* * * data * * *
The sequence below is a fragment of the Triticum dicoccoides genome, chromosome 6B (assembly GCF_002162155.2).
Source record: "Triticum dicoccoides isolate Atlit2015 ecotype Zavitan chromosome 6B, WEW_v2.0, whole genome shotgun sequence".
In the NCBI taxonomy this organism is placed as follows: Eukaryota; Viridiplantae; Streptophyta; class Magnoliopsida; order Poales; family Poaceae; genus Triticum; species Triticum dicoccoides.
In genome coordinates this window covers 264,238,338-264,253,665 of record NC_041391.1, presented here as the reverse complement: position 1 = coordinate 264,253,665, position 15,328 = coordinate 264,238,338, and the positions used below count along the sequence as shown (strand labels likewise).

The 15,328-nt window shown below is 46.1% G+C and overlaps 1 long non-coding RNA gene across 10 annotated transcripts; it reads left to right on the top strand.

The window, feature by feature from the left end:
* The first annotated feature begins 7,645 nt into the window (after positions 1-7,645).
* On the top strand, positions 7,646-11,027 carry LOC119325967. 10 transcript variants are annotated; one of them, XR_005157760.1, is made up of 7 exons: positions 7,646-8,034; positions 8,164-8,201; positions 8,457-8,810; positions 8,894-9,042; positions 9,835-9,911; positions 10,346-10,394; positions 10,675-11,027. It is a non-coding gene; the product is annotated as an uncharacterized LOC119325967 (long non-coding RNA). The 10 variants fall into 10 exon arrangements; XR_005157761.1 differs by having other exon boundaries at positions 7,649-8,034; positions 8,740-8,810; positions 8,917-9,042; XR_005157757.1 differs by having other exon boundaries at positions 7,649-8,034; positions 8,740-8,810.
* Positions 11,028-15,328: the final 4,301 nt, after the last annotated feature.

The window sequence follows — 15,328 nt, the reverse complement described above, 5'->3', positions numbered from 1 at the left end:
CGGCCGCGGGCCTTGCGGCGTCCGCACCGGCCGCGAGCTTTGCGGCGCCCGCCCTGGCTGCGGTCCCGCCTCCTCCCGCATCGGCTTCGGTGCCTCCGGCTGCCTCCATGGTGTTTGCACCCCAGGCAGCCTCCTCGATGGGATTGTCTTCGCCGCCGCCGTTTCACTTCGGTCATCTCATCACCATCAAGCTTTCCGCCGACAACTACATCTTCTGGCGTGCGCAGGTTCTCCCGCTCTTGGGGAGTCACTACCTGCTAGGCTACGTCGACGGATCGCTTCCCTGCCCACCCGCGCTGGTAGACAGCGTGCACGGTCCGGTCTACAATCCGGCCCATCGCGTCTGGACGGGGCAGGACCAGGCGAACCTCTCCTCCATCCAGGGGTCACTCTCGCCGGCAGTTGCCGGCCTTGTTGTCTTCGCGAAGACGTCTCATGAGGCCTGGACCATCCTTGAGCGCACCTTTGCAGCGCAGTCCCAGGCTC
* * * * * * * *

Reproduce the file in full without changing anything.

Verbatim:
The sequence below is a fragment of the Triticum dicoccoides genome, chromosome 6B (assembly GCF_002162155.2).
Source record: "Triticum dicoccoides isolate Atlit2015 ecotype Zavitan chromosome 6B, WEW_v2.0, whole genome shotgun sequence".
In the NCBI taxonomy this organism is placed as follows: Eukaryota; Viridiplantae; Streptophyta; class Magnoliopsida; order Poales; family Poaceae; genus Triticum; species Triticum dicoccoides.
In genome coordinates this window covers 264,238,338-264,253,665 of record NC_041391.1, presented here as the reverse complement: position 1 = coordinate 264,253,665, position 15,328 = coordinate 264,238,338, and the positions used below count along the sequence as shown (strand labels likewise).

The 15,328-nt window shown below is 46.1% G+C and overlaps 1 long non-coding RNA gene across 10 annotated transcripts; it reads left to right on the top strand.

The window, feature by feature from the left end:
* The first annotated feature begins 7,645 nt into the window (after positions 1-7,645).
* On the top strand, positions 7,646-11,027 carry LOC119325967. 10 transcript variants are annotated; one of them, XR_005157760.1, is made up of 7 exons: positions 7,646-8,034; positions 8,164-8,201; positions 8,457-8,810; positions 8,894-9,042; positions 9,835-9,911; positions 10,346-10,394; positions 10,675-11,027. It is a non-coding gene; the product is annotated as an uncharacterized LOC119325967 (long non-coding RNA). The 10 variants fall into 10 exon arrangements; XR_005157761.1 differs by having other exon boundaries at positions 7,649-8,034; positions 8,740-8,810; positions 8,917-9,042; XR_005157757.1 differs by having other exon boundaries at positions 7,649-8,034; positions 8,740-8,810.
* Positions 11,028-15,328: the final 4,301 nt, after the last annotated feature.

The window sequence follows — 15,328 nt, the reverse complement described above, 5'->3', positions numbered from 1 at the left end:
CGGCCGCGGGCCTTGCGGCGTCCGCACCGGCCGCGAGCTTTGCGGCGCCCGCCCTGGCTGCGGTCCCGCCTCCTCCCGCATCGGCTTCGGTGCCTCCGGCTGCCTCCATGGTGTTTGCACCCCAGGCAGCCTCCTCGATGGGATTGTCTTCGCCGCCGCCGTTTCACTTCGGTCATCTCATCACCATCAAGCTTTCCGCCGACAACTACATCTTCTGGCGTGCGCAGGTTCTCCCGCTCTTGGGGAGTCACTACCTGCTAGGCTACGTCGACGGATCGCTTCCCTGCCCACCCGCGCTGGTAGACAGCGTGCACGGTCCGGTCTACAATCCGGCCCATCGCGTCTGGACGGGGCAGGACCAGGCGAACCTCTCCTCCATCCAGGGGTCACTCTCGCCGGCAGTTGCCGGCCTTGTTGTCTTCGCGAAGACGTCTCATGAGGCCTGGACCATCCTTGAGCGCACCTTTGCAGCGCAGTCCCAGGCTC